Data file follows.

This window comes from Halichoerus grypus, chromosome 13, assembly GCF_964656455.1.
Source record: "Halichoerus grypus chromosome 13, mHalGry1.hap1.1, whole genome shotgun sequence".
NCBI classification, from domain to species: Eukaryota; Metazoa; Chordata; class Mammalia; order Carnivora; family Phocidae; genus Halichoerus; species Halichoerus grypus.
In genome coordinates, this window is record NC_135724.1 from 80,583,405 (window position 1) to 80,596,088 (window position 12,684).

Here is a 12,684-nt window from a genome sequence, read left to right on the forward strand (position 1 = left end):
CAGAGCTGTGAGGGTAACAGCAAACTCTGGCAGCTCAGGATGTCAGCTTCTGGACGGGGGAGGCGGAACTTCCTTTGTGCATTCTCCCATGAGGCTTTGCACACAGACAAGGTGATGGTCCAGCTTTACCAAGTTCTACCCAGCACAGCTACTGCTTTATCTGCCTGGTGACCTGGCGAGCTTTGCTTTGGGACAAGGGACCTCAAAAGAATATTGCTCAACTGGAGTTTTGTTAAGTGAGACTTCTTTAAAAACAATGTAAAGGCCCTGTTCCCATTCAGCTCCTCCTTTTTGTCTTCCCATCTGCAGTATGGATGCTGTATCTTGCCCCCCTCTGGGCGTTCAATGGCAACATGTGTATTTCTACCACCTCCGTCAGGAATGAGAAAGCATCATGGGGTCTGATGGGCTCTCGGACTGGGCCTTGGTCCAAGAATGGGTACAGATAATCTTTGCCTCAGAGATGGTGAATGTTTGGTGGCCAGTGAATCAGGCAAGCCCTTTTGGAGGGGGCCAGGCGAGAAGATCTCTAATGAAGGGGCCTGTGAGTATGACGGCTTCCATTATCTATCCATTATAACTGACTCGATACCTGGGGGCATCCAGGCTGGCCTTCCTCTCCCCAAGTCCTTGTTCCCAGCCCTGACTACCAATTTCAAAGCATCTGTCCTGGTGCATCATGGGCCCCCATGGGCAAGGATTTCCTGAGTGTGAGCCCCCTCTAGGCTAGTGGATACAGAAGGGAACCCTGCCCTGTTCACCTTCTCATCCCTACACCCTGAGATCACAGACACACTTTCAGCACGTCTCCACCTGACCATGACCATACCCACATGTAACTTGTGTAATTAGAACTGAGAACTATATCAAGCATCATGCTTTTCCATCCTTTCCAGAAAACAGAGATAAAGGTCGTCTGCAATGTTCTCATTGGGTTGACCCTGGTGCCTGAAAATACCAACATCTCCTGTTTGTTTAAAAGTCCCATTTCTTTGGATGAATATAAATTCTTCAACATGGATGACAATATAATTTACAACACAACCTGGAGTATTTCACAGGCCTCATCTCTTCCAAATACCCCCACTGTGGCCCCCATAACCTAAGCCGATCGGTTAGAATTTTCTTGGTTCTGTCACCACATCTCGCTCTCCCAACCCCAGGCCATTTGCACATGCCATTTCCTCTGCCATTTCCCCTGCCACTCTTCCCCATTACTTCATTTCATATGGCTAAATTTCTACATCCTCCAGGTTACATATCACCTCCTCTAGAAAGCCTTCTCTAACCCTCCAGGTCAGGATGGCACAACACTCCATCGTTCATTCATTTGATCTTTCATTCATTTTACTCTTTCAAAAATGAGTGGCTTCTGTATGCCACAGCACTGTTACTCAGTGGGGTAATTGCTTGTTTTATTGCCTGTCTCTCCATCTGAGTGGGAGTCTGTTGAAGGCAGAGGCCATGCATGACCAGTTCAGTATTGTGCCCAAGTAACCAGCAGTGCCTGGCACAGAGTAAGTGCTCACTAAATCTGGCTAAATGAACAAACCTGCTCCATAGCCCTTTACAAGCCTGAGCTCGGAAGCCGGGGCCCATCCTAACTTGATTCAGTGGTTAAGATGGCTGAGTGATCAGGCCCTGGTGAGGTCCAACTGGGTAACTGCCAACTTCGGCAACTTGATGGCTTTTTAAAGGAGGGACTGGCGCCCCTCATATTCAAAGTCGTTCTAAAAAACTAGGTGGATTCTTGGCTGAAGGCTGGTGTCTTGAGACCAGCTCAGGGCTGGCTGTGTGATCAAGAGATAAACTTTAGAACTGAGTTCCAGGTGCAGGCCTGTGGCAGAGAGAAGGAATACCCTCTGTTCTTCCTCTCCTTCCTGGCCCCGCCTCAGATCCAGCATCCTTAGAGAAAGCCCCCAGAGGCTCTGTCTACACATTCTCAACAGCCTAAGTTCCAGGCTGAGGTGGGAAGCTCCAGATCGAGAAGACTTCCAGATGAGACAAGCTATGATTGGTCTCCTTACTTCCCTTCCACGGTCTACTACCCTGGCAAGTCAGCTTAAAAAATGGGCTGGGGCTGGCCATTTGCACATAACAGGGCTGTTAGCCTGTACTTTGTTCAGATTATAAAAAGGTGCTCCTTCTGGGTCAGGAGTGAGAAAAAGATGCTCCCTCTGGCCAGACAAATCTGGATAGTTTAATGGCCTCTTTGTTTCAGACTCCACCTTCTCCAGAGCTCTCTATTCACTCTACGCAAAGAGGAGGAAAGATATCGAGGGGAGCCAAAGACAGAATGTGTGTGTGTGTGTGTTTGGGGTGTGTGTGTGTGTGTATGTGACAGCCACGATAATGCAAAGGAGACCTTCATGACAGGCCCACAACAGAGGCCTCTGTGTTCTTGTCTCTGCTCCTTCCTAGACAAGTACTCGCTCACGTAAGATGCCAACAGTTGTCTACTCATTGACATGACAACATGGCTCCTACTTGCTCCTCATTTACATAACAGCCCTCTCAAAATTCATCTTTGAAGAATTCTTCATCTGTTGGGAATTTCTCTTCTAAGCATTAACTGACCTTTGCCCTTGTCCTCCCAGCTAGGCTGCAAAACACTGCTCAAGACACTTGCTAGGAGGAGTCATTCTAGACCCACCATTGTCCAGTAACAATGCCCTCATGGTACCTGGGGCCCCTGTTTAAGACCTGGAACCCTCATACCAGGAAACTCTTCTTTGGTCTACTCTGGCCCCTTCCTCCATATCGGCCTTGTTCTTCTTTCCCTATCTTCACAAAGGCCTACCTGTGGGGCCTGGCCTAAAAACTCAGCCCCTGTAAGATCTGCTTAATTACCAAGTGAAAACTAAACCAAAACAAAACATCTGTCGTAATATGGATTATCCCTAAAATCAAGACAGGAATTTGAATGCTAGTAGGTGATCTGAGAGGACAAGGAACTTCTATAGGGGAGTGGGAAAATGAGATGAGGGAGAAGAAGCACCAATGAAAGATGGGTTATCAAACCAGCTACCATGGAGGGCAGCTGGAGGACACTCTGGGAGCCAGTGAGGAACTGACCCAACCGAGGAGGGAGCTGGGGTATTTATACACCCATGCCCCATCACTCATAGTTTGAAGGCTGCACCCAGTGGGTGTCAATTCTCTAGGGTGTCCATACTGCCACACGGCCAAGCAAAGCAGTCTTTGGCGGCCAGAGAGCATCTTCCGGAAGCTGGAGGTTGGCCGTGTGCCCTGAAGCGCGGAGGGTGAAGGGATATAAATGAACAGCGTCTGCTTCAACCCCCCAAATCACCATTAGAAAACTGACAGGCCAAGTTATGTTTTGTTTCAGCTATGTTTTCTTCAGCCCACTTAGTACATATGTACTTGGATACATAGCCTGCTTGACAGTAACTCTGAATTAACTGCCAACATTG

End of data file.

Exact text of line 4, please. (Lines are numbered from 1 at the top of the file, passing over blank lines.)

In genome coordinates, this window is record NC_135724.1 from 80,583,405 (window position 1) to 80,596,088 (window position 12,684).